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December 5, 2018

The Feasibility and Worthwhileness of a Project.

December 5, 2018 | By | No Comments

Scope has been a primary concern for a lot of us during the semester. You have to have an idea that falls right into that Goldilocks zone of feasible and worthwhile. My particular project is no exception. As a research assistant for the anthropology department, I started off the semester hoping to digitize an entire archaeological collection. A collection which may have thousands of artifacts and documents associated with it. I soon realized this is probably too much and decided to build the skeleton of a digital library that could add documents and artifacts in the future. This seemed like a better goal since I will likely be museum RA for quite a while. This was missing an important aspect, however, of what CHI fellowship projects are supposed to be about. That being cultural heritage.

In the future, I hope to be able to use digital heritage to preserve artifacts and educate people about our history. Well, it’s one of my goals. As a Native American archaeologist, I am greatly concerned about spreading Native American culture and passing on our history and values to the public and the next generation. Especially since these things were missing through much of my own upbringing. With this in mind, I realized that I may have actually been focusing too much on just the digital aspect of my project.

Rather than focusing on the digitization of all of the artifacts, or the building of a digital library, some of my attention should be on what sort of story the presentation of these artifacts will produce. This collection holds history. The artifacts that were collected hold the life stories of those that made them and the collection itself holds the story of the archaeologists who put it together. It is important to me that I get both of these aspects out into the world. Because cultural heritage is more than just a catalog. It gives a perspective about who we are.

The exact details of how to do this are still being worked out, but hopefully I will become better at getting the artifacts the and cultural heritage behind them out there in the process. It reminds me that feasibility is important when it comes to the scope of a project, but so is worthwhileness.

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November 16, 2018

Popups: the Greatest Puzzle

November 16, 2018 | By | No Comments

I had my first eureka moment in programming a couple of weeks ago. Our cohort was tasked with building a website with a map, putting some points on that map and making some popups appear when you click on those points. We decided to utilize https://www.mapbox.com to build the dataset, the tileset and the map required for this. Our website would then fetch the map built on mapbox and put it onto our website. Putting points on the map and customizing the markers for those points ended up being easy tasks. So, it was with a bit of overconfidence I began attempting to build the popups.

I started to look for the code I would need around 7am in the morning our project was due. By 10am, that cold shiver went down my spine when you realize you may not have enough time to meet the deadline. At the time, a month did not seem like enough time. Mapbox has many helpful resources for figuring out how to use their stuff, and I discovered the following code while sifting through their tutorials:

var popup = new mapboxgl.Popup({ offset: [0, -15] })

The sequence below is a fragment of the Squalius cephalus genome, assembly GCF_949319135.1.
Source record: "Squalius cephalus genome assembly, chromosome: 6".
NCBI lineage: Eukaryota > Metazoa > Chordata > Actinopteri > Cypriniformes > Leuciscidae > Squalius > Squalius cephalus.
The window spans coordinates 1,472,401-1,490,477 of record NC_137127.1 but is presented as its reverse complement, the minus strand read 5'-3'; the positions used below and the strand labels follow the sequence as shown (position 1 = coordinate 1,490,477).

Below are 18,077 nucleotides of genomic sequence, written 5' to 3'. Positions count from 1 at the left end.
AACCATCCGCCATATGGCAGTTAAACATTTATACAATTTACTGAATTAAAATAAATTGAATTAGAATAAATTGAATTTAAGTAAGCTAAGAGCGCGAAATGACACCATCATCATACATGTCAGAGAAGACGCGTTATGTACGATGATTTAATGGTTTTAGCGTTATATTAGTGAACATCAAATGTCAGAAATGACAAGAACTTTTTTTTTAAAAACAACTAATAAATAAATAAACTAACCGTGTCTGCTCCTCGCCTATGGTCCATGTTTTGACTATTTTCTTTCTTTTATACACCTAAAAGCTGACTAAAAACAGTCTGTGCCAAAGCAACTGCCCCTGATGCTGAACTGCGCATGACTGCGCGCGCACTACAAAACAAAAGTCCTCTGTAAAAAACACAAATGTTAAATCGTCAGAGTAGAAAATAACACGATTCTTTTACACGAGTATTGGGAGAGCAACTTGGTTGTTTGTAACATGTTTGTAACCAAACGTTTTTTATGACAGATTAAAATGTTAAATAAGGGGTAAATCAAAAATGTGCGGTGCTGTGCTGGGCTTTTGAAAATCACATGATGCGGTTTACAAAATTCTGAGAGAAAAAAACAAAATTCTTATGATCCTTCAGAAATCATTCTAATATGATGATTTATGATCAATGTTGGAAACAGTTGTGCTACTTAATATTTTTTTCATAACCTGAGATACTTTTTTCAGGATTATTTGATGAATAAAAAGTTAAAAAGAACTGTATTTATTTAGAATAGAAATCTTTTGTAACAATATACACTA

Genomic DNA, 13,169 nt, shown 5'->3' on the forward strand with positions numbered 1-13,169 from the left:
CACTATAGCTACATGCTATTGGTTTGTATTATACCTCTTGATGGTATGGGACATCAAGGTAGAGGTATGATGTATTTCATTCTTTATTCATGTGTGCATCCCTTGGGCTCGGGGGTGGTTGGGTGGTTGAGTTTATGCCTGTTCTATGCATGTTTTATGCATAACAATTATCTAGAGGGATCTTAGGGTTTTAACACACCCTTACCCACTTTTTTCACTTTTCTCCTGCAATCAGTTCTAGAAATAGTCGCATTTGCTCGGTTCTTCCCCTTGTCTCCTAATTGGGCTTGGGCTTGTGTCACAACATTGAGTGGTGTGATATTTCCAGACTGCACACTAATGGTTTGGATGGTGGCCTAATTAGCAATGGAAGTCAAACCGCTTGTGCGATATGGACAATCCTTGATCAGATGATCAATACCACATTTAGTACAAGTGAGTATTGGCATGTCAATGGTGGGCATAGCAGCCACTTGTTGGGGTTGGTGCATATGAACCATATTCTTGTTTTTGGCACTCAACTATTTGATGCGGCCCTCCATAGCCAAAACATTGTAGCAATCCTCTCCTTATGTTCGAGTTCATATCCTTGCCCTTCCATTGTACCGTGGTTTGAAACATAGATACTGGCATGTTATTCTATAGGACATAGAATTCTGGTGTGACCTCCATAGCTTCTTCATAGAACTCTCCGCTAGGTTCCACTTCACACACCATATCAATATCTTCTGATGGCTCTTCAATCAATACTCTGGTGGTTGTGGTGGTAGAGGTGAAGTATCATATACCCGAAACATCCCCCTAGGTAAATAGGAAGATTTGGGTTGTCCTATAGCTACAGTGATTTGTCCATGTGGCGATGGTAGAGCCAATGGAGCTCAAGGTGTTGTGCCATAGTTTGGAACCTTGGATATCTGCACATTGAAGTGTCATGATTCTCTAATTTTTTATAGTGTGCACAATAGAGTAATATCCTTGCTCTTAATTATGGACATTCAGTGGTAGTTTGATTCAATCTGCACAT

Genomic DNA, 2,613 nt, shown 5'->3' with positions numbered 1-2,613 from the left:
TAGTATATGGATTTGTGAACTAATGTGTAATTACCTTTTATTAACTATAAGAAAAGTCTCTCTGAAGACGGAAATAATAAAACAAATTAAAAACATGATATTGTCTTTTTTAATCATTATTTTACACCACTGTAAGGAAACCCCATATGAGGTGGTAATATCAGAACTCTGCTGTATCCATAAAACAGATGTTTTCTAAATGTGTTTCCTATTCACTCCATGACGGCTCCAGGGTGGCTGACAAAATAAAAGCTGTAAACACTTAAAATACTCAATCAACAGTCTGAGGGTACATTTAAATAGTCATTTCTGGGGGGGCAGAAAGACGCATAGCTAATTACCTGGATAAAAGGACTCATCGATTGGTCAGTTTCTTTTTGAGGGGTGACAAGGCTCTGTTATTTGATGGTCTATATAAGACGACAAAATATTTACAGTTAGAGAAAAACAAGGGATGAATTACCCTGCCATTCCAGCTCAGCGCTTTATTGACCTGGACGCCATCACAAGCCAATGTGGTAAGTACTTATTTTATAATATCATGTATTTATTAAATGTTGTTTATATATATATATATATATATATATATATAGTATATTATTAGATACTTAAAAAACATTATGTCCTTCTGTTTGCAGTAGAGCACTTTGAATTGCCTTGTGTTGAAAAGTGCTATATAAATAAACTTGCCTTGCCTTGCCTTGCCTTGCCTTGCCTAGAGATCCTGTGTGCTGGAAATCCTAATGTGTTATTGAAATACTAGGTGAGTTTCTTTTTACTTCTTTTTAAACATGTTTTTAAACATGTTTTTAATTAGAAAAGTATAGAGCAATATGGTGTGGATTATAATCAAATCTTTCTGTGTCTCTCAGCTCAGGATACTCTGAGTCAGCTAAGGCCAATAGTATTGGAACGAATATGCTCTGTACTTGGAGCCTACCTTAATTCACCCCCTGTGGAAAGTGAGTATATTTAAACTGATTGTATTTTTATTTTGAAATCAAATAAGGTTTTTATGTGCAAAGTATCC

.setLngLat(feature.geometry.coordinates)

.setHTML( )

.setLngLat(feature.geometry.coordinates)

.addTo(map);

There was a bit more to adding this code to our website, but this is the important chunk for this post. Initially looking at all the code, however, I could not figure out how to make the popups show what I wanted. It seemed like every time I tried to change something, the whole map would crash. I feared my group would have to do one of those talks that was only about what went wrong because of my failure to figure this out. That’s when I found a savior on an old forum. Google had led me to some saint who had my same problem a few years ago. Another user on the forum informed him that he was supposed to put some things into .setHTML() in a particular format. I eventually ended up putting the following HTML into our code and committed the changes:

.setHTML(‘<h5>’ + feature.properties.title + ‘</h6><p>’ + feature.properties.description  + ‘</p>’ + ‘<img src=”‘ + feature.properties.img + ‘” alt=”‘ + feature.properties.title + ‘” style=”width:175px;height:250px;”>’ + ‘<p><a href=”‘ + feature.properties.link + ‘”>’ + feature.properties.title + ‘</a></p>’)

This code essentially uses HTML, along with variables from our dataset that mapbox will recognize, to place what we want within the popup. This included a title, a description, an image and a link to a Wikipedia page.  I reloaded our website and perhaps yelled yes with a little too much enthusiasm when our badly formatted popups appeared when clicking on the points. Figuring out how to work this code felt much different from other times I’ve solved a problem. It’s almost like solving a puzzle, but more meaningful. Like an officer let you off with a warning and gave you 5 bucks for your trouble.

While the feeling of finally figuring out this problem was amazing, we did run into a few issues. First off, it may be because I am new to this, but the code looks ugly to me. By that I mean it seems like an awful lot of trouble to put html code into the parentheses using quotations along with Mapbox variables. This messed up how the properties in my text-editor (Atom) were colored, and it made it also made it super difficult to adjust the code without our website spazzing out. The code was very touchy.

The second sort of issue this code runs into is its reliance on Mapbox to provide all the features of the maps. The other groups developed projects that hardwired their dataset into their code. I imagine this allowed them to update the points and properties of their map in real time. Our map, however, required us to update the dataset, then the tileset, and then the map itself. All these layers of updates meant that it sometimes took a day for any changes in our dataset to be reflected on our website.

The last note I’d like to end on is talking about how easy all of this seems now. Building the popup and putting some HTML code into .setHTML () seems like such an obvious thing to do now. Even putting the code into our actual index.html file instead of pulling stuff from mapbox doesn’t seem like such a daunting task anymore. My newly acquired affection for popups has increased my enjoyment for programming. Hopefully the next problem is the same.